Cities and designers are discovering that public spaces can be more interesting, functional, and serve green goals. This is why organizers of SXSW Eco 2013, a sustainability conference in Austin, Texas, October 7-9, produced the first Place by Design public space competition. This is the first year of the competition, and it drew 79 entries that are now whittled down to 15 finalists, including everything from pop-up parks to phone apps, smart sidewalks, a floating farm and water filtration system, and bamboo gardens suspended over highways. Julie Yost, project manager for SXSW, explains to gb&d why “tactical urbanism” is getting so much buzz.
gb&d: Is there a way to describe the global, far-reaching goals of the Place by Design competition?
Julie Yost: This competition is a showcase of ideas, intended to inspire all of us on the reimagining of public space. Many of the entries came from outside the sphere of traditional designers, but some larger design firms are also represented. The idea of tactical urbanism is clearly an emerging trend.
gb&d: And how does the competition define “tactical urbanism”?
Yost: Each project concept encouraged people to interact in a different way in the public space. Some program ideas were small and temporary while others were larger and permanent.
gb&d: From your own perspective, were there submissions that really surprised you?
Yost: Some of them were very technical and therefore something I wouldn’t have thought of. For example, “The Looper,” which is a greenhouse on a floating barge that pulls water from the river and returns it in a cleaner state. Also, “It’s in the BOX!,” what the designer calls ‘interactivist’ architecture, is interesting in how it creates adaptable public space in abandoned sections of Detroit. I also liked “Designed to Move,” an organization that promotes increased physical activity through urban design and revamped transportation policies.
gb&d: Are engagement, access, interactivity, and perhaps service and function (versus passive observation and contemplation) the new measure of success in public art? The Vietnam Memorial in Washington comes to mind for me.
Yost: The Vietnam Memorial was designed to create interactivity, not in a museum but in a setting that belongs to everybody. Tactical urbanism takes that to heart. A lot of the entries engage people with fun, by being playful, and making people smile.
gb&d: Is that what makes it sustainable, when it’s enjoyable?
Yost: When people enjoy places they are more engaged in them. They then are encouraged to take care of them, too.
gb&d: To what degree were project costs and budgets considered?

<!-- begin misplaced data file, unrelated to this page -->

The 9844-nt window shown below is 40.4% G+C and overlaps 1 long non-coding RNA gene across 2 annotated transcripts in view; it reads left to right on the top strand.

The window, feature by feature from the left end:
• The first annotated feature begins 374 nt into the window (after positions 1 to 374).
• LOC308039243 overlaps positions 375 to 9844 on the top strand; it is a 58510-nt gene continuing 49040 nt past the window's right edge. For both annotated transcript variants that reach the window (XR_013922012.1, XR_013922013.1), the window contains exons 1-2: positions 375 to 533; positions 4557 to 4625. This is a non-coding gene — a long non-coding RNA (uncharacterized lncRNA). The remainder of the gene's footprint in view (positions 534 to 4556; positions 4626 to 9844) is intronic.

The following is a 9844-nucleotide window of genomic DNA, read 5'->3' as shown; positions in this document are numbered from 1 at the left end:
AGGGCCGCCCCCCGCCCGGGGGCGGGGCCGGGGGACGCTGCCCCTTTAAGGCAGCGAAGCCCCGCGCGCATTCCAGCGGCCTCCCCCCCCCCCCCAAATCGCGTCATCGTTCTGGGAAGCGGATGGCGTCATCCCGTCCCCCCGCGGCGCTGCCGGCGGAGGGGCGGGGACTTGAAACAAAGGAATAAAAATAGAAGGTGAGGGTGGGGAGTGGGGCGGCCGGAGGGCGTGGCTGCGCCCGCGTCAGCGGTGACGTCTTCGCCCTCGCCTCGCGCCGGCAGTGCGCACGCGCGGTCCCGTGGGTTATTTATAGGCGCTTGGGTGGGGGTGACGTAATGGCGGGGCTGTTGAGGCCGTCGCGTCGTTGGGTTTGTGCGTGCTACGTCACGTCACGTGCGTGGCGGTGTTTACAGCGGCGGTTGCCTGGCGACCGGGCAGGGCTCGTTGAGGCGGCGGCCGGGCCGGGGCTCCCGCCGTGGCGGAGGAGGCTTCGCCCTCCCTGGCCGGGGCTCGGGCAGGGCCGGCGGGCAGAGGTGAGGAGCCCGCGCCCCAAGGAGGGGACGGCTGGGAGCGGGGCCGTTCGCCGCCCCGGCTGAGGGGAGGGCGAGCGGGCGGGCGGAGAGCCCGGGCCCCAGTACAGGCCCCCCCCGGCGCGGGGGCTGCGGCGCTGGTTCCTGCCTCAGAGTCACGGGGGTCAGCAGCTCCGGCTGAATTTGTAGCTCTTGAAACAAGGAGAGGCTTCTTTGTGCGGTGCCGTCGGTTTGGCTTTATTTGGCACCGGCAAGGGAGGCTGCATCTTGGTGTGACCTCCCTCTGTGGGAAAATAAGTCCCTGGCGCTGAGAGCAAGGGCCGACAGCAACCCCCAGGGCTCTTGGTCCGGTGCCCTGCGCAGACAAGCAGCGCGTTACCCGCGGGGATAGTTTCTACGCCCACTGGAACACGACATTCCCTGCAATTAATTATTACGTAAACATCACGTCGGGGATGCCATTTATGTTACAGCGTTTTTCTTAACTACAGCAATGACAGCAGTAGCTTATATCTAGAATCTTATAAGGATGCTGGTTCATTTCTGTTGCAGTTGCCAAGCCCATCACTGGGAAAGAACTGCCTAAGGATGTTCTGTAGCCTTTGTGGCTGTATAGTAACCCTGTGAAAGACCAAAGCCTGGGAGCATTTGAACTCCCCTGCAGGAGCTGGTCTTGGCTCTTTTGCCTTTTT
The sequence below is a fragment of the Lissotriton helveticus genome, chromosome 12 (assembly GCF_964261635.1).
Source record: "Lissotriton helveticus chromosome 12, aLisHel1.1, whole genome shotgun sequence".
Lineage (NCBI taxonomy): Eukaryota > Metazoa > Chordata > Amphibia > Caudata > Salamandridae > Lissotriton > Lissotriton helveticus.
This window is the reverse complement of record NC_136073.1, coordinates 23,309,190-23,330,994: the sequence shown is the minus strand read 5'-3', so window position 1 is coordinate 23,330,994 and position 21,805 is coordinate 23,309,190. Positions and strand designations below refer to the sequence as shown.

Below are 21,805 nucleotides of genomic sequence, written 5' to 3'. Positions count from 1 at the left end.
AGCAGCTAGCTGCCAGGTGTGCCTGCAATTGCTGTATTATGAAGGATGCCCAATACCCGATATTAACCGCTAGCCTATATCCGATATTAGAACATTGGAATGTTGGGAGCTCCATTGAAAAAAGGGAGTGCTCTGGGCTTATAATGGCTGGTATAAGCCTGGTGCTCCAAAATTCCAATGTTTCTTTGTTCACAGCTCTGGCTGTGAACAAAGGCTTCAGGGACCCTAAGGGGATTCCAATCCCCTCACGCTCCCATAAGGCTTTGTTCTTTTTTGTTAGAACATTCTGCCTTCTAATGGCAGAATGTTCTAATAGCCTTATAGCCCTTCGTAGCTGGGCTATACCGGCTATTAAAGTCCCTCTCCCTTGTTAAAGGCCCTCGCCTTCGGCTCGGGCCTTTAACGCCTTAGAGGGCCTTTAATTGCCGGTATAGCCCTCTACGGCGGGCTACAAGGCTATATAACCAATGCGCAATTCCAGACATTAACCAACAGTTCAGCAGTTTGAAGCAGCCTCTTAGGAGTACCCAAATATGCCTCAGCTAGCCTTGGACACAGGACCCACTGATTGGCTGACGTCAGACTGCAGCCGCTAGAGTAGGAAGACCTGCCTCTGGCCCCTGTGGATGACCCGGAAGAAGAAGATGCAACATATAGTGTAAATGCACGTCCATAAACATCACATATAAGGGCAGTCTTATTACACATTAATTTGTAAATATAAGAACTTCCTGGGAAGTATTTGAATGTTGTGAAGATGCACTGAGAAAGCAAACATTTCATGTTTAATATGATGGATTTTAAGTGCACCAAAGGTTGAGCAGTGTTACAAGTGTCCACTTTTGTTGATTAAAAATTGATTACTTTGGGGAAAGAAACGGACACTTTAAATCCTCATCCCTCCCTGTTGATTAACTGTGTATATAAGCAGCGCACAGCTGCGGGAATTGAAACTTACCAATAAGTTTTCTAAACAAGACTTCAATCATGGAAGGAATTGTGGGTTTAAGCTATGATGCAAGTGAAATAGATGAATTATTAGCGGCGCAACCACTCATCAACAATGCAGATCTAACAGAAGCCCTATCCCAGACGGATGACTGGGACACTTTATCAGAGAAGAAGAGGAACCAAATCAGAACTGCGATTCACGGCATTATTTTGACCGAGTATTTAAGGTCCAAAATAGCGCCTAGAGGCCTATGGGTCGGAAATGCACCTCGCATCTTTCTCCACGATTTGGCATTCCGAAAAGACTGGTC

Yost: Budget was not part of the criteria—keeping in mind entries could be conceptual, not developed. We were interested in seeing and showing what could be done on a shoestring, which some participants proved possible.
gb&d: Similarly, achieving municipal permission seems central to this task. Yes?
Yost: We did learn that many projects hinged on municipal boards. Others, however, are guerilla projects, where no permissions had to be sought. Where it comes to overcoming hurdles and challenges, we definitely like to see what lessons were learned. Several of our jurors work in this space and are familiar with the task.
gb&d: How would you characterize the mood or general impressions of the jury after they received and reviewed the entries?
Yost: No one was disappointed with what they saw, and everyone was impressed by the quality of submissions. Each demonstrated the possibilities of tactical urbanism and most were replicable.
gb&d: How important is it to find a winner in this exercise?
Yost: This is not about finding the “best.” It’s more about starting the conversation, to identify previously unknown concepts, and to highlight the possibilities for the use of public space. [First choices will be selected in three categories: Transformative Design, Community Impact, and Global Potential.]
gb&d: How will the work be presented at SXSW Eco?
Yost: We decided to create a digital presentation of all the work with eight touchscreen displays. There also will be a “connect and discover” event, a meet-up of designers, the jurors and SXSW Eco attendees. During the Wednesday lunch, we will do a walking tour of installations in Austin, including the Butler Trail Restroom series around Lady Bird Lake. A post-event digital presentation is also in the works with cosponsor Autodesk.
See all of the Place by Design finalists here, or go to SXSW Eco from October 7-9.